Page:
su -c depending on which you have available:
$ sudo crontab -e # If you have sudo $ su -c 'crontab -e' # If you don't
There’s nothing wrong with managing your
crontab this way, but speaking from experience, it’s quite easy to slip
-r into the command and lose your currently installed
You could very well alias
crontab -i to ensure you’re prompted before a catastrophic removal, or you could start loading your
crontab from a file:
$ crontab /path/to/crontab
The advantage here is that you could very well include the
crontab in a project’s repository. The file will then be under version control with distributed backups by design.
If you wanted to take the current
crontab and save it to a file, you can use the
-l flag from earlier to send the contents to a file:
$ crontab -l > /path/to/crontab
cron utility is great for scheduling repeating tasks, down to the minute, but isn’t necessarily suited for those times that we simply want to run a task later. For one-off tasks, you can use the
at command to schedule a one time only tasks:
$ at now + 2 minutes
Will greet you with the
at> prompt which you can enter one or more commands into:
$ at> echo "Hello World!" > /tmp/output.txt
Once you’ve entered in the command or commands you’d like to run, simply press
CTRL+D to exit. Upon exiting,
at will let you know the job number and what time the task will execute.
After the time has passed, you can use
cat to verify that our
at command ran:
$ cat /tmp/output.txt # Hello World!
at also has a couple of other commands that you can use,
atq to show the pending jobs you have for the current user and
atrm to remove a job by it’s ID.
Both of these commands are also conveniently aliased to arguments that can be passed to
at directly. Let’s say we scheduled a command for next month:
$ at 12:34 PM next month
at> prompt, enter in the following, or the command of your choosing:
$ $ at> echo "This is next month's problem"
CTRL-D to save and exit the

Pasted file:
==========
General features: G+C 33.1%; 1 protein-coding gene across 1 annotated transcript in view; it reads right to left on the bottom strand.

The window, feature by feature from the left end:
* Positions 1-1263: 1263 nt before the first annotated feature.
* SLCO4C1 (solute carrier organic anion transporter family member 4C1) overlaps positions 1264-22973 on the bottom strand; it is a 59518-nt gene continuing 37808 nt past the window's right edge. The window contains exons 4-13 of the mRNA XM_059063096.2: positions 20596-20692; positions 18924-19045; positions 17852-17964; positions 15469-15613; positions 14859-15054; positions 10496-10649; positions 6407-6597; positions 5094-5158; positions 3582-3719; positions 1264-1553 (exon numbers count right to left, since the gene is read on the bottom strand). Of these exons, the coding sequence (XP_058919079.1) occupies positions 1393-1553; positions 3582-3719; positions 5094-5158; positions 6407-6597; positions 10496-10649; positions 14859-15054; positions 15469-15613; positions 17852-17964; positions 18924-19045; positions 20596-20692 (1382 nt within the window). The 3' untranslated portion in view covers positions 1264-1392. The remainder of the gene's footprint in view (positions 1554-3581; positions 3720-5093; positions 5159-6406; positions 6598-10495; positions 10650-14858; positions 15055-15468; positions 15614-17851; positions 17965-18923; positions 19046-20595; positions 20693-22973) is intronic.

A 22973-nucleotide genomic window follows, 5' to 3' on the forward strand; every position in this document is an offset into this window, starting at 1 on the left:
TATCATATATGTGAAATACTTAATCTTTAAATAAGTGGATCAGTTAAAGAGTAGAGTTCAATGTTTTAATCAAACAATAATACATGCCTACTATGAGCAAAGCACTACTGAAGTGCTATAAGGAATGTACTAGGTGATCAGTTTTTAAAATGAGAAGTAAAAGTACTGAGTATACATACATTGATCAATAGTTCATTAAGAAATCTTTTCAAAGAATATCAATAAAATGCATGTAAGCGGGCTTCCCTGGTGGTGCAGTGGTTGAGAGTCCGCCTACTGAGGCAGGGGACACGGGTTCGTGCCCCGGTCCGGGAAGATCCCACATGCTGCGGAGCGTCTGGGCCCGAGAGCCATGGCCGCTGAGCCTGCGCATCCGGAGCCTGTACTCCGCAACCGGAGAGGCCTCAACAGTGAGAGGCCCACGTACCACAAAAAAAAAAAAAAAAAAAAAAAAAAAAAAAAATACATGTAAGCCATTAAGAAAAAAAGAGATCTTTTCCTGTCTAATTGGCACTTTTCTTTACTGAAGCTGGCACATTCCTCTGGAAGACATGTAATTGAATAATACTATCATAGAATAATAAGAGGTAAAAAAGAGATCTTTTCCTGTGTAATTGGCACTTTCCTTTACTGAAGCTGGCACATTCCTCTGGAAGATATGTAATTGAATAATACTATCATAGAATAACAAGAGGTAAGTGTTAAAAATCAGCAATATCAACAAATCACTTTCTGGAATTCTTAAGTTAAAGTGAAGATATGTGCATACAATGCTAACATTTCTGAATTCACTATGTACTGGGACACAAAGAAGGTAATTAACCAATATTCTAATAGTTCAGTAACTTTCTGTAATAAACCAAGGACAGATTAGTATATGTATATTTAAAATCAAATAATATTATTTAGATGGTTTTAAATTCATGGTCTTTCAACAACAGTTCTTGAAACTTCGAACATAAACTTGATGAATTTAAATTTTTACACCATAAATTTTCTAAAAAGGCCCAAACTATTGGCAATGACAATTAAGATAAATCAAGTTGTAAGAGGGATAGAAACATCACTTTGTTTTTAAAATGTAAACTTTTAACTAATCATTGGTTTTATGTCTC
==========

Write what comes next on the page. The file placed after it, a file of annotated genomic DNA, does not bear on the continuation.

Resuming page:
at> prompt. Now that our task has been added to the queue, we can use the following commands to interact with it:
# List the scheduled tasks $ at -l # Show the task to be run by ID $ at -c 1 # Removes the task by ID $ at -r 1 # ALSO removes the task by ID $ at -d 1
Unfortunately, there’s not a way to edit a task once it’s been added to the
at schedule so in that scenario, you will need to delete a task and then re-add it.
A few other notable arguments that
at can accept are:
# Load from a file, skips the at> prompt $ at tomorrow -f /path/to/script # Send mail to the current user $ at tomorrow -m
at command is even available on Microsoft Windows machines via the
at.exe command. The arguments are a bit more “Windowsy” so YMMV.
The command-line is pretty powerful stuff and a lot of the utilities out there have been battle tested for decades. While older isn’t always better, utilizing these tried and true technologies allows you the freedom to switch between languages easier since you’re not tightly coupled to specific packages.
The caveat with leveraging
cron instead of a language specific library is that you are limited to running every minute at it’s fastest. Language specific schedulers are implemented more as a daemon or long-running task which allows them the flexibility of running every second (and faster) if need be.